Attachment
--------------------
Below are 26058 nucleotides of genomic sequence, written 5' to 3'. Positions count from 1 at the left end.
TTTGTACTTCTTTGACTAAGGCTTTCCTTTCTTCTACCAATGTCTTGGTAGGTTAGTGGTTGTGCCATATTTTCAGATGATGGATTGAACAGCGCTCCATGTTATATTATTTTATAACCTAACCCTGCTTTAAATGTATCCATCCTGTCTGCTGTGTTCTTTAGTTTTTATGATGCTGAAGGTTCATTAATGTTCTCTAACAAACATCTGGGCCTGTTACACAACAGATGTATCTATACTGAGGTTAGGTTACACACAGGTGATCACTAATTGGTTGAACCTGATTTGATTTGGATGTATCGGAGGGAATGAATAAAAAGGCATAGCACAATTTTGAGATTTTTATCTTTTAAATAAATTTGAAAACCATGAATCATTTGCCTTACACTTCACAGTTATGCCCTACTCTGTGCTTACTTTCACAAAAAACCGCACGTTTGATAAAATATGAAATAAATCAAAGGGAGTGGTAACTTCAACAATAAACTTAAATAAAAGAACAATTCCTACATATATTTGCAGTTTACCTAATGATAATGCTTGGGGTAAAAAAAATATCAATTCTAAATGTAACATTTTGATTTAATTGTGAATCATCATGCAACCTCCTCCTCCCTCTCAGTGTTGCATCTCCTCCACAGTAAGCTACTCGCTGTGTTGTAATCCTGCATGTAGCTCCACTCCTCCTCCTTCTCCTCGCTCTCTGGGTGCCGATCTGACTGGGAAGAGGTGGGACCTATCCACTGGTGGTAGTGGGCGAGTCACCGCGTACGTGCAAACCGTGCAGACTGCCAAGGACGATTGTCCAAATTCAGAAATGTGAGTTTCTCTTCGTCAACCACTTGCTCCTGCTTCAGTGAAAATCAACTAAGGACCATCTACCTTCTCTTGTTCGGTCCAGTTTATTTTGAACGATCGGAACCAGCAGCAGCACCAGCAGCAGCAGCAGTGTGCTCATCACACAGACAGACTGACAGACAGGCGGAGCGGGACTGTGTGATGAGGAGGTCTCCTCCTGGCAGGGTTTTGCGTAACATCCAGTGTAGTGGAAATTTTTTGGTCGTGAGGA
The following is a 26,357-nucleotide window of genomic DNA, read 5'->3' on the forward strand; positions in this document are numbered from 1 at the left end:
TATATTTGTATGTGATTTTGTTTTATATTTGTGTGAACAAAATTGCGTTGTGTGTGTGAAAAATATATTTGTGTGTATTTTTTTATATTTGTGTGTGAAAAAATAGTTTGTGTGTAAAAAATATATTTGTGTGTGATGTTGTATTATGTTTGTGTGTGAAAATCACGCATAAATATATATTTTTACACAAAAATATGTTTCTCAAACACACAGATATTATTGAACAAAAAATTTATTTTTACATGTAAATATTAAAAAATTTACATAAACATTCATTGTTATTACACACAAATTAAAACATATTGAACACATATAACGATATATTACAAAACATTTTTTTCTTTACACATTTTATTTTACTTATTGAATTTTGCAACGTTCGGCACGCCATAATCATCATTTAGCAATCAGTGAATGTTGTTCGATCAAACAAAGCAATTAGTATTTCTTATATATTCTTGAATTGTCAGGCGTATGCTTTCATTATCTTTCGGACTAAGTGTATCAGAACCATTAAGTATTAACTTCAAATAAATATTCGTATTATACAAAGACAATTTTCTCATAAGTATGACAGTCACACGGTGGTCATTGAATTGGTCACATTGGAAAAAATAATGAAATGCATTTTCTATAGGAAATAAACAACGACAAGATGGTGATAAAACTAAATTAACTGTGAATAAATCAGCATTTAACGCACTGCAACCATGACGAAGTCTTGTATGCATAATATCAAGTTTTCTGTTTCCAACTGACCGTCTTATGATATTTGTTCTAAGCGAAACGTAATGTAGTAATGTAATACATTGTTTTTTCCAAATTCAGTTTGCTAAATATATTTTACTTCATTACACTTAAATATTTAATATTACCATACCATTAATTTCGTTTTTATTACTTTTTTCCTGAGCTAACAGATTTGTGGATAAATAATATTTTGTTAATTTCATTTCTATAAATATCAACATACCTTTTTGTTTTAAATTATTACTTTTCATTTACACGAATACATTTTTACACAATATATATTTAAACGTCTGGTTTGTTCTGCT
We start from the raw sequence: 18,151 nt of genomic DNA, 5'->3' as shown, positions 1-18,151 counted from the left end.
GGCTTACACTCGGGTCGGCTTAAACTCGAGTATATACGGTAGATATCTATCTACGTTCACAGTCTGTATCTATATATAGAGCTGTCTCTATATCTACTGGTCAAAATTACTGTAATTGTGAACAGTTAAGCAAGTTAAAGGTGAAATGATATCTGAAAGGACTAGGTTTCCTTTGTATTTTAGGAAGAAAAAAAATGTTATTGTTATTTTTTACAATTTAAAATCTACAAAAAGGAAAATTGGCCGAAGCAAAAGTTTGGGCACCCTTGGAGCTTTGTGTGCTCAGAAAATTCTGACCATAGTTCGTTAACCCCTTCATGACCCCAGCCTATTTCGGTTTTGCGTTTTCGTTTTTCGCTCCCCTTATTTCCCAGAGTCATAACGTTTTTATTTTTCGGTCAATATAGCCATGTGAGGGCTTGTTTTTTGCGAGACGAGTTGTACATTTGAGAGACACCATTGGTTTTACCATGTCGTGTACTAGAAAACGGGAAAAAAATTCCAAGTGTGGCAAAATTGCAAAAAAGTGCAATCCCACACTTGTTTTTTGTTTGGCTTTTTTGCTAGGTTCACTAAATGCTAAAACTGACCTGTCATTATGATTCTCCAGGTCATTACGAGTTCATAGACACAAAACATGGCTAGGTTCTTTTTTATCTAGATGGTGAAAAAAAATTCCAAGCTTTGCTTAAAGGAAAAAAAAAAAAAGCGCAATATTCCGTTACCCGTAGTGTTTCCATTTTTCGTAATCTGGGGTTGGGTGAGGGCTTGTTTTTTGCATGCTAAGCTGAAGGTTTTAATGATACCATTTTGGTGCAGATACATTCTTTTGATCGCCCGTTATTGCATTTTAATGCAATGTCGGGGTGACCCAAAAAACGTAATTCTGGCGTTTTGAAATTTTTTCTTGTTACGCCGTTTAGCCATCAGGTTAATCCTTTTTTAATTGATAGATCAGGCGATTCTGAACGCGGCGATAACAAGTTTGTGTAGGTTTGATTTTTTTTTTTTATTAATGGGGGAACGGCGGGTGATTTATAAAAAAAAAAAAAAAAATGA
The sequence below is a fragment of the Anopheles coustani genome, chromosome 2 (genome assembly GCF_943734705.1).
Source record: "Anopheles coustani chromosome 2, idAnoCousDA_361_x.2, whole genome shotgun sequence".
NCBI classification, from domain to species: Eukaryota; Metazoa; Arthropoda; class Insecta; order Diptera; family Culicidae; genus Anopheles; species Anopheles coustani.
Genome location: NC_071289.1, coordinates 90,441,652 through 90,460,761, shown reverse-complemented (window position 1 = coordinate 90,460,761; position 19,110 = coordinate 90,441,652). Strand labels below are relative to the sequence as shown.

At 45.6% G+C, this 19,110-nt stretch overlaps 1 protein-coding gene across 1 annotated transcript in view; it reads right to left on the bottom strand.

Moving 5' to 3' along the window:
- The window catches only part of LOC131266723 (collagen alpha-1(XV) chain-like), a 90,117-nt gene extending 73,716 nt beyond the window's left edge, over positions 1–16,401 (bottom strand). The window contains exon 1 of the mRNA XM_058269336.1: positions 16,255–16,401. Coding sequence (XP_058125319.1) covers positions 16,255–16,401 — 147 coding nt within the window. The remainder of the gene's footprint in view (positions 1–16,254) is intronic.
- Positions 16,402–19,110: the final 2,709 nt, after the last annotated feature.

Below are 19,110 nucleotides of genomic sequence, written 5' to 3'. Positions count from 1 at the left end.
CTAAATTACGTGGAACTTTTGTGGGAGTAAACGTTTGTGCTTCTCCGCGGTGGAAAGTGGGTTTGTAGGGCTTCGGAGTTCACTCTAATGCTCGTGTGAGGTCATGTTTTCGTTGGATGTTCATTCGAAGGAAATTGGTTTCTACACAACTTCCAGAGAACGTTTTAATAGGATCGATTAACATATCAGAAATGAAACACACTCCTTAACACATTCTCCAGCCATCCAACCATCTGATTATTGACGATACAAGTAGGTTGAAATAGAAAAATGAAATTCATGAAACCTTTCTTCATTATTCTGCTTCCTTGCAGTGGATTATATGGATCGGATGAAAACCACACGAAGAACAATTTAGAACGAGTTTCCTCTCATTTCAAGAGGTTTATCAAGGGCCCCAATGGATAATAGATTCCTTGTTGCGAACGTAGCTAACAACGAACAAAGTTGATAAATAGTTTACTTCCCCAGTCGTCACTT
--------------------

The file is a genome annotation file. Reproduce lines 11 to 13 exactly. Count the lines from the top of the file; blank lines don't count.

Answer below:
At 45.6% G+C, this 19,110-nt stretch overlaps 1 protein-coding gene across 1 annotated transcript in view; it reads right to left on the bottom strand.

Moving 5' to 3' along the window:
- The window catches only part of LOC131266723 (collagen alpha-1(XV) chain-like), a 90,117-nt gene extending 73,716 nt beyond the window's left edge, over positions 1–16,401 (bottom strand). The window contains exon 1 of the mRNA XM_058269336.1: positions 16,255–16,401. Coding sequence (XP_058125319.1) covers positions 16,255–16,401 — 147 coding nt within the window. The remainder of the gene's footprint in view (positions 1–16,254) is intronic.